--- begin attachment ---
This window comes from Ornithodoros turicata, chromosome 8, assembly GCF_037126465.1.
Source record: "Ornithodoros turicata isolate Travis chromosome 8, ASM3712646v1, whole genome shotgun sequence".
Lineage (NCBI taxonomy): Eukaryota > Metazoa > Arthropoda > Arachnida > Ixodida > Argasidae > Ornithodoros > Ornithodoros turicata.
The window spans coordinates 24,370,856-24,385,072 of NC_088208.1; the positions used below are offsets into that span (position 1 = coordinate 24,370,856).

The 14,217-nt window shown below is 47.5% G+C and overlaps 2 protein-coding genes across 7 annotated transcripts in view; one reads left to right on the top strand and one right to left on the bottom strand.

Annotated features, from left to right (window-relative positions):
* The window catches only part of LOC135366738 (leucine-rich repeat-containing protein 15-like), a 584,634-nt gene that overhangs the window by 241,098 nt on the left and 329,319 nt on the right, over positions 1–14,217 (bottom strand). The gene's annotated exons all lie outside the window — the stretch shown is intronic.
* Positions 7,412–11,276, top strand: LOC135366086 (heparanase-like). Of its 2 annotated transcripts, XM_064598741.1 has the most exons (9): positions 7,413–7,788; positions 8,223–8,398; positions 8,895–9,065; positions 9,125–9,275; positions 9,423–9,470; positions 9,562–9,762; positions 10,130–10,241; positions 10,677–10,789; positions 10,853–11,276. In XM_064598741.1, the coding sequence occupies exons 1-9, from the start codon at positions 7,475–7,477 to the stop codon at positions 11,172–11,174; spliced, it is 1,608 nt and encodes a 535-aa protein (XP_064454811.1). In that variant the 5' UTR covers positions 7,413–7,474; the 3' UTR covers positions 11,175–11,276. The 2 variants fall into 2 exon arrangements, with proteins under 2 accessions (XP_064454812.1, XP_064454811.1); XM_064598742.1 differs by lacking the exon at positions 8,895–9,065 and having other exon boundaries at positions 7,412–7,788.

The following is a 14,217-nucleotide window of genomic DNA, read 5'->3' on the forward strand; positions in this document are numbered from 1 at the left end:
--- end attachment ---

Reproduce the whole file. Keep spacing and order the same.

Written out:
This window comes from Ornithodoros turicata, chromosome 8, assembly GCF_037126465.1.
Source record: "Ornithodoros turicata isolate Travis chromosome 8, ASM3712646v1, whole genome shotgun sequence".
Lineage (NCBI taxonomy): Eukaryota > Metazoa > Arthropoda > Arachnida > Ixodida > Argasidae > Ornithodoros > Ornithodoros turicata.
The window spans coordinates 24,370,856-24,385,072 of NC_088208.1; the positions used below are offsets into that span (position 1 = coordinate 24,370,856).

The 14,217-nt window shown below is 47.5% G+C and overlaps 2 protein-coding genes across 7 annotated transcripts in view; one reads left to right on the top strand and one right to left on the bottom strand.

Annotated features, from left to right (window-relative positions):
* The window catches only part of LOC135366738 (leucine-rich repeat-containing protein 15-like), a 584,634-nt gene that overhangs the window by 241,098 nt on the left and 329,319 nt on the right, over positions 1–14,217 (bottom strand). The gene's annotated exons all lie outside the window — the stretch shown is intronic.
* Positions 7,412–11,276, top strand: LOC135366086 (heparanase-like). Of its 2 annotated transcripts, XM_064598741.1 has the most exons (9): positions 7,413–7,788; positions 8,223–8,398; positions 8,895–9,065; positions 9,125–9,275; positions 9,423–9,470; positions 9,562–9,762; positions 10,130–10,241; positions 10,677–10,789; positions 10,853–11,276. In XM_064598741.1, the coding sequence occupies exons 1-9, from the start codon at positions 7,475–7,477 to the stop codon at positions 11,172–11,174; spliced, it is 1,608 nt and encodes a 535-aa protein (XP_064454811.1). In that variant the 5' UTR covers positions 7,413–7,474; the 3' UTR covers positions 11,175–11,276. The 2 variants fall into 2 exon arrangements, with proteins under 2 accessions (XP_064454812.1, XP_064454811.1); XM_064598742.1 differs by lacking the exon at positions 8,895–9,065 and having other exon boundaries at positions 7,412–7,788.

The following is a 14,217-nucleotide window of genomic DNA, read 5'->3' on the forward strand; positions in this document are numbered from 1 at the left end: